Traveling from Savannah to Augusta on his Southern tour of 1791, President George Washington stopped in Waynesboro on May 17. Departing from Savannah two days earlier, Washington lodged at "one Spencers " in Effingham County, fifteen miles north of . . . — — Map (db m7800) HM
Near here stood Mulberry Grove, plantation home of General Nathanael Greene and Catherine Littlefield Greene. President George Washington twice visited the widowed Mrs. Greene at Mulberry Grove during the Southern tour of 1791. Traveling downriver . . . — — Map (db m18640) HM
During his Southern tour of 1791, President George Washington attended services at the original Christ Church on Sunday, May 15. While in Savannah from May 12-15, Washington lodged at a house on the corner of Barnard and State streets on St. James . . . — — Map (db m5696) HM
During his Southern tour of 1791, President George Washington visited Augusta--at that time Georgia`s capital--from May 18-21. Washington met with Governor Edward Telfair and other "principal gentlemen of the place," including George Walton and John . . . — — Map (db m9708) HM
On April 27, 1791, President George Washington spent the night nearby at the indigo plantation of Jeremiah Vereen. He wrote in his diary that he was “entertained (& very kindly) without being able to make compensation.” The next day . . . — — Map (db m27332) HM
On July 31, 1783, an Act was passed by the General Assembly meeting in Augusta to lay out a town, Waynesborough, on reserved or private land. Commissioners named (Thomas Lewis, Sr., Thomas Lewis, Jr., John Duhart, Edward Telfair, John Jones) were . . . — — Map (db m7868) HM
Mulberry Grove which is located approximately 2 miles northeast from this marker is one of the most historic of the old Savannah River plantations.
In early Colonial days mulberry trees were cultivated at Mulberry Grove for use in Georgia`s . . . — — Map (db m8064) HM
Where colony's production of silk was reeled until 1771. Building then used for public purposes. President Washington attended a ball here in 1791.
Building destroyed by fire in 1859. — — Map (db m9391) HM
400 feet west of here is Meadow Garden, home of George Walton, Revolutionary Patriot and soldier, Governor, Congressman, Senator, Jurist. With Button Gwinnett and Lyman Hall, he signed the Declaration of Independence, July 4, 1776, for the State of . . . — — Map (db m33358) HM
"Monday, May 16th, 1791" wrote President George Washington in his diary as he recorded the date of his lodging in the Inn of Stephen Calfrey Pearce, 200 yards [from] this marker. Being forewarned, the Pearces had made lavish preparation for the . . . — — Map (db m16434) HM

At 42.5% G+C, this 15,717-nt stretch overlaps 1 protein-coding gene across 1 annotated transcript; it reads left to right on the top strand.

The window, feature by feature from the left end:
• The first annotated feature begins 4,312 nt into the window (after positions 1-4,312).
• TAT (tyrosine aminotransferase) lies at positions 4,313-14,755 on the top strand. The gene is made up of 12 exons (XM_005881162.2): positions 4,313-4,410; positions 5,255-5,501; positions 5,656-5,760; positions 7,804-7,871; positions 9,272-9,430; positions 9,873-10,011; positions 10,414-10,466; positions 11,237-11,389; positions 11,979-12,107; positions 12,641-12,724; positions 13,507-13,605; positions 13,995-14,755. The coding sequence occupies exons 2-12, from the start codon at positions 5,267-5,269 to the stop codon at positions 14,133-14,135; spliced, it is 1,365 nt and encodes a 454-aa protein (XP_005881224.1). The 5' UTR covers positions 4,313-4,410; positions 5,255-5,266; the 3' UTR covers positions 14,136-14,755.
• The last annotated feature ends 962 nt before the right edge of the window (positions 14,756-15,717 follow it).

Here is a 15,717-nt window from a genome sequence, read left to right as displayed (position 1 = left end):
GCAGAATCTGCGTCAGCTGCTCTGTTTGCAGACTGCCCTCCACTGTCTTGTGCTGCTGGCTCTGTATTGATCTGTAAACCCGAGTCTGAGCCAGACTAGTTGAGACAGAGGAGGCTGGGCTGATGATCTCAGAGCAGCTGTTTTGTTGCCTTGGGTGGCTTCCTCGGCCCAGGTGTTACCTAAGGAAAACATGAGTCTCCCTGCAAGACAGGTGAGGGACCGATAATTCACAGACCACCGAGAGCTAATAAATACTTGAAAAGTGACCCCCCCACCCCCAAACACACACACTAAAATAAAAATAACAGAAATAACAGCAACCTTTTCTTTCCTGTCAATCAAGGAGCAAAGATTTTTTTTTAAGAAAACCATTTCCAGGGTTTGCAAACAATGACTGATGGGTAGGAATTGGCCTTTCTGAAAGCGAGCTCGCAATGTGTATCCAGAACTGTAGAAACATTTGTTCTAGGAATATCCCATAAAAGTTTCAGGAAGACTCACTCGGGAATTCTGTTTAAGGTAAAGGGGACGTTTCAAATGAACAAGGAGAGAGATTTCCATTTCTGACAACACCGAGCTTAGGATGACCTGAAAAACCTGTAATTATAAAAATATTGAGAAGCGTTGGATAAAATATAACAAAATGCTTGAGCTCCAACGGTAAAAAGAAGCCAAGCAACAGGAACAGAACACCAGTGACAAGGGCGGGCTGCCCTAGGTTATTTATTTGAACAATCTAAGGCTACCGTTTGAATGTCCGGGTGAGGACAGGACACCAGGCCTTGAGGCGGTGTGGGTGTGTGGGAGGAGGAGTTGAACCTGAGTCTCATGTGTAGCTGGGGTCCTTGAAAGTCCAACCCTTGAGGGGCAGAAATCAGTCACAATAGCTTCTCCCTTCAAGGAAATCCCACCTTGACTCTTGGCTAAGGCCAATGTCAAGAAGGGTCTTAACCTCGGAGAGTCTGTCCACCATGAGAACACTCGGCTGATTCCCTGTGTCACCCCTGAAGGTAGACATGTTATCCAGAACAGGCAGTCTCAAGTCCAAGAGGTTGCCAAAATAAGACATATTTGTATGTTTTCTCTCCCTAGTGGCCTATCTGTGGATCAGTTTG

President Washington passed here early on the morning of Tuesday, May 17th, 1791, enroute to the home of William Skinner with whom he had breakfast. The Skinner home, still standing (1953), is about 5 miles northwest. President Washington spent the . . . — — Map (db m7795) HM
3/4 mile on Live Oak Plantation at
Sandy Hill Plantation, seven miles N.W.,
this Virginian made his home in the
country through which he had led his
American Cavalry. There in 1791 he
entertained his kinsman, George
Washington, President of . . . — — Map (db m26668) HM
The country home of Charles Pinckney (1757-1824), Snee Farm stands about 0.7 mi. west of here. One of SC's signers of the US Constitution, Pinckney also served in the General Assembly and in Congress. He was elected governor of SC four times and was . . . — — Map (db m16340) HM
The Robert Steward House was built between 1740 and 1770 by Robert Stewart (d.1776), planter and militia captain; it was acquired in 1787 by Daniel Tucker (d. 1797), prominent Georgetown merchant. When President George Washington arrived in . . . — — Map (db m4856) HM
This island, located about ½ mile east, was used by plantation householders who lived on the seashore from May to November to escape malaria, or “summer fever.” A number of houses built about 1850, and the . . . — — Map (db m39647) HM
On his southern tour in 1791 President George Washington spent the night of April 28 here at Brookgreen Plantation. He was the guest of its owner, Dr. Henry Collins Flagg, a surgeon in the Revolution, and his wife, the former Rachel Moore Allston. . . . — — Map (db m16797) HM
While on his Southern tour, President George Washington spent the night of May 26, 1791, at the James Ingram house, near here. According to Washington's diary, he left Ingram's at four o'clock the next morning and continued his journey northward, . . . — — Map (db m23892) HM
On the morning of May 27, 1791, President George Washington had breakfast near here at Nathan Barr's Tavern, which was located about a mile and a half north of the present Lancaster Courthouse. According to local tradition, Washington paid for . . . — — Map (db m23794) HM
Near this site was the home of Major Robert Crawford, where President George Washington spent his last night in South Carolina on his Southern tour, May 27, 1791. Here Washington was met by a delegation of the Chiefs of the Catawba Nation, who set . . . — — Map (db m23763) HM
This street is named for George Washington, commander of the Continental Army throughout the Revolution, first President of the United States, and president of the 1787 Constitutional Convention. Early in his presidency, Washington toured the . . . — — Map (db m21768) HM
This site, approximately halfway between Augusta and Columbia, was the location of Jacob Odom's house, where George Washington spent the night of May 21, 1791, on his trip northward through South Carolina. His escort at this time consisted of . . . — — Map (db m7115) HM
Five miles South on this road, George Washington spent Sunday night, May 15, 1791, at the house of "one Spencer." The occasion was Washington's Southern tour, and he was traveling in his carriage over this road from Savannah to Augusta.
Four . . . — — Map (db m7688) HM
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